The court, in its opinion, indicated that in cases such as these involving commercial parties, it has been held that there is no difference between a liquidated damage clause, or exculpatory clause, and a liability limitation clause. The court pointed out that the contract was not lengthy and the language concerning the limitation of liability was clear. Further, the court pointed out that the contract language emphasized the company’s limited liability on the front side of the contract and the paragraph cross-referenced the paragraph on the reverse side which was more specific regarding the limitation of liability. The court further pointed out that the paragraph on the front side is located just above the signature line of the contract.

The court ruled that plaintiffs’ attempt to hold defendant responsible for the loss arising from the fire was unreasonable based upon the language of the contract. The contract limiting the defendant’s liability was not unreasonable in view of the service the defendant was rendering, which was risk reduction as to life and property, not risk elimination. The contract recognized that although sometimes things do go wrong, the defendant was not an insurer. Therefore the court held that the contract was not unconscionable.

As to the waiver of subrogation clause, the court found that it also was enforceable as, like the limitation of liability/liquidated damage clause, the waiver of the claimed subrogation clause at issue was not unconscionable as a matter of law.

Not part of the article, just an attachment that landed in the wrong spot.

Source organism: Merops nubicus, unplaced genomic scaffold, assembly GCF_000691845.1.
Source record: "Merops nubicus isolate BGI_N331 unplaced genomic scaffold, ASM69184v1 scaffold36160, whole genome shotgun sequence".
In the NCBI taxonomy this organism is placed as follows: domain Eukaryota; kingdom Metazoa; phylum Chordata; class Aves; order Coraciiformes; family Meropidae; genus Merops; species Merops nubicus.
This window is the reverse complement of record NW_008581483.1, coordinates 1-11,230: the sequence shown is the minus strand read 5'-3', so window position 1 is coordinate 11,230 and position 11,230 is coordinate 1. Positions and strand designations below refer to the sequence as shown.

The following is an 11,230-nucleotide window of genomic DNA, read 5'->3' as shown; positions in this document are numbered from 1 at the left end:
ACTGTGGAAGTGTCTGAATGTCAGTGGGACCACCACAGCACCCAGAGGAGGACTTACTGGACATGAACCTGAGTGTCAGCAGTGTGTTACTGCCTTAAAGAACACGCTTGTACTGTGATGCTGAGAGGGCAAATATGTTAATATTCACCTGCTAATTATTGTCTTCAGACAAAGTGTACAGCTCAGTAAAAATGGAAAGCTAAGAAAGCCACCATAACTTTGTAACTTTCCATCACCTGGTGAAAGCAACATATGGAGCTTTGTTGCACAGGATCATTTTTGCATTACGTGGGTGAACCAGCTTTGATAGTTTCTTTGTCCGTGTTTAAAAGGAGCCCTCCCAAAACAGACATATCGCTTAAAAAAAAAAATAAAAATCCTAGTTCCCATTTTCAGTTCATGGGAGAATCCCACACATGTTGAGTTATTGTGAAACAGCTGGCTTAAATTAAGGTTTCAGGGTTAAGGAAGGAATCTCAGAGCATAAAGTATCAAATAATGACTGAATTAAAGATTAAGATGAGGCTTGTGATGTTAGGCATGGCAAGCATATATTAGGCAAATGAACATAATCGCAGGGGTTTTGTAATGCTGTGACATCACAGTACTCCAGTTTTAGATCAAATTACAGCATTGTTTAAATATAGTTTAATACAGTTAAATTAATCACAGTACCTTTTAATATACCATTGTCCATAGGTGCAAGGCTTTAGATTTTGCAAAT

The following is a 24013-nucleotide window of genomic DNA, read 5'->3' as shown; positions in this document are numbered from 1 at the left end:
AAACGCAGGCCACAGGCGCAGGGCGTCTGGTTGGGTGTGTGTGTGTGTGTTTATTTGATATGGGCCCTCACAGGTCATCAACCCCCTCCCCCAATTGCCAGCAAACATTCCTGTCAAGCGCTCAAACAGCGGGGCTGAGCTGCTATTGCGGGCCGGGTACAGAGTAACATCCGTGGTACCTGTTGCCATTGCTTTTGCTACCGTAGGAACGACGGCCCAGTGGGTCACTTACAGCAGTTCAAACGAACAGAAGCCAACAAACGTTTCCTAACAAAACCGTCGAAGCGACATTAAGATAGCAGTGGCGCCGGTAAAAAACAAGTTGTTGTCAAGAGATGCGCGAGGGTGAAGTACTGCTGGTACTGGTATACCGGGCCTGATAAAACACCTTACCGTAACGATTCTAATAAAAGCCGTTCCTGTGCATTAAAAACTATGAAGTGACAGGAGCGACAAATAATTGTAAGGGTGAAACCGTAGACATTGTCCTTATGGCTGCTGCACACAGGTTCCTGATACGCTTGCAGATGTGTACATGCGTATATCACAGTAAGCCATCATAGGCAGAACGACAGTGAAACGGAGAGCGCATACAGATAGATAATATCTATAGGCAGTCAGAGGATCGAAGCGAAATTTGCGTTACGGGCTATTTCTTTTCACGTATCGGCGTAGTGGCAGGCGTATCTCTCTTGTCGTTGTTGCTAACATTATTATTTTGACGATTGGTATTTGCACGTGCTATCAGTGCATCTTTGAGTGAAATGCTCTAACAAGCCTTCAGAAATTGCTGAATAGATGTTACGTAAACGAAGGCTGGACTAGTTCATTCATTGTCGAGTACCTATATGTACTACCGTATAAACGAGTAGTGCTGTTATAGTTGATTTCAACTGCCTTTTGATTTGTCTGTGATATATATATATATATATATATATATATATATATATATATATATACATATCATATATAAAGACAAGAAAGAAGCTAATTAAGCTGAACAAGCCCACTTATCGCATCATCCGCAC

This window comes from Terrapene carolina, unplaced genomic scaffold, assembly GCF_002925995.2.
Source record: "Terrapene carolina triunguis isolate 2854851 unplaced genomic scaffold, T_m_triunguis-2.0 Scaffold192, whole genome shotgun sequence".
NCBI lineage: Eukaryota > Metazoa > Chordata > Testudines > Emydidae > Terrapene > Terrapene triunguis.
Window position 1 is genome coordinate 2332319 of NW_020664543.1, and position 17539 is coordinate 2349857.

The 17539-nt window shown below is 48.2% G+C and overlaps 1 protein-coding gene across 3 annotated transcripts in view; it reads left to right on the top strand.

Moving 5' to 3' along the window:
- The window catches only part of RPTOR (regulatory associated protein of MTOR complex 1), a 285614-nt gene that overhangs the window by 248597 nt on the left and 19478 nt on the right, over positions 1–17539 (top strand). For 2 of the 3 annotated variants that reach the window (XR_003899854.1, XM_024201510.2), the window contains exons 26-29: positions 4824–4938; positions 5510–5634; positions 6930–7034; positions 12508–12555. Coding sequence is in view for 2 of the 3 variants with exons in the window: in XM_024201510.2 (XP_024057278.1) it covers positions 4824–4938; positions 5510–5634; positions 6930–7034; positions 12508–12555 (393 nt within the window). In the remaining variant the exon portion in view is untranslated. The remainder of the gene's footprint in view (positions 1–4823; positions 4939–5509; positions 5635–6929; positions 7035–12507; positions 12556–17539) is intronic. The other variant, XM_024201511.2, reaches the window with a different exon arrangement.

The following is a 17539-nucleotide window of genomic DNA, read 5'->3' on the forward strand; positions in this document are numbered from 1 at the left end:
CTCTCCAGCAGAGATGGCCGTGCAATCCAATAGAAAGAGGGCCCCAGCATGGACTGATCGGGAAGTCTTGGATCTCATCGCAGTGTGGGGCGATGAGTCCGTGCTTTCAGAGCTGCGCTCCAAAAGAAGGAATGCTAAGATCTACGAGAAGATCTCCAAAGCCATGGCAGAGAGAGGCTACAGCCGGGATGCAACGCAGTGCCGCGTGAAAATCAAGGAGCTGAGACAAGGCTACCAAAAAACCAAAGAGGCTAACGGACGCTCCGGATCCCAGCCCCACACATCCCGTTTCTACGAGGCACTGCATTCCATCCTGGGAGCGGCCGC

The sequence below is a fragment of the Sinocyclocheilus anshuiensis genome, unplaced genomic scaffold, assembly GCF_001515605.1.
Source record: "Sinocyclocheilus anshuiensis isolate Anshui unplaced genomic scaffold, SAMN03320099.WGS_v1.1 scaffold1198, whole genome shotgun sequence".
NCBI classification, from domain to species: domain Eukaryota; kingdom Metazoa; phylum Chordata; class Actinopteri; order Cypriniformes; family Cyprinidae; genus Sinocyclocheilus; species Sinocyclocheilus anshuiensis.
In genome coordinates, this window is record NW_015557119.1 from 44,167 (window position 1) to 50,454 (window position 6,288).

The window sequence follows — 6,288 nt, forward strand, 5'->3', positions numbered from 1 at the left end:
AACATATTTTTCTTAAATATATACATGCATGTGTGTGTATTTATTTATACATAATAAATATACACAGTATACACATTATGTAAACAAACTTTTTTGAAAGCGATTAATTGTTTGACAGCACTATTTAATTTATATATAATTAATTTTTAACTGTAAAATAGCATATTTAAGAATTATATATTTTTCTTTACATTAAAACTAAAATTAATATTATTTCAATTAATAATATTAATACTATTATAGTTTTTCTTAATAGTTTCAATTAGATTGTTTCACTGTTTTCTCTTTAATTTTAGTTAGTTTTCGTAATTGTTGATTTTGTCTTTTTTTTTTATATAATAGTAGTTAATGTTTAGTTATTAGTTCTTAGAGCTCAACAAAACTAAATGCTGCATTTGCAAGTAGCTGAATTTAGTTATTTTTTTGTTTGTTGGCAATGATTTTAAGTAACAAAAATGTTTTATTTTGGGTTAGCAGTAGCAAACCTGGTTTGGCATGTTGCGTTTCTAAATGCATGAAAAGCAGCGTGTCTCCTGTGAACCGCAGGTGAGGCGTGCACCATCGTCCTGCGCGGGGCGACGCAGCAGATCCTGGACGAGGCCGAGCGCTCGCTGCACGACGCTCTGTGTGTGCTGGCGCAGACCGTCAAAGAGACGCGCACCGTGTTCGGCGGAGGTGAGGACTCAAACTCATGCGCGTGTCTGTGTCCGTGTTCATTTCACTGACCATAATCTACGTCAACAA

The last item was plaintiffs’ assertion that the contract between the parties was an adhesion contract, defined by Blacks Law Dictionary as “a standard form contract prepared by one party, to be signed by the party in a weaker position, usually a consumer, who adheres to the contract with little choice about the terms.”

The court pointed out that a contract of adhesion is different from a negotiated contract. The plaintiffs’ position was that they were an organization comprised of homeowners and because they were put in a “take it or leave it” position, the contract was unconscionable.

The court found plaintiffs’ argument without merit stating that the contract between the parties differs from an insurance contract where the courts have strongly construed the contract against the drafter and in favor of the insured. Here, as set forth, the court found the contract language clear and unambiguous. Therefore, the court found no basis for treating the contract as an unconscionable contract of adhesion.

The court therefore granted the defendant alarm company’s motion for summary judgment with the exception of a prohibited practice claim, which was not discussed in this article.

The issues raised by the plaintiffs in defense of the motion for summary judgment are often raised in litigation involving alarm contracts. The alarm company dealer is advised to understand these issues when negotiating the original contract so that the ultimate subscriber understands the reasoning for the liquidated damage, limitation of liability and third party indemnification provisions.

As the court pointed out, the alarm company is not an insurer and the service provided by the alarm company is “risk reduction as to life and property, not risk elimination.”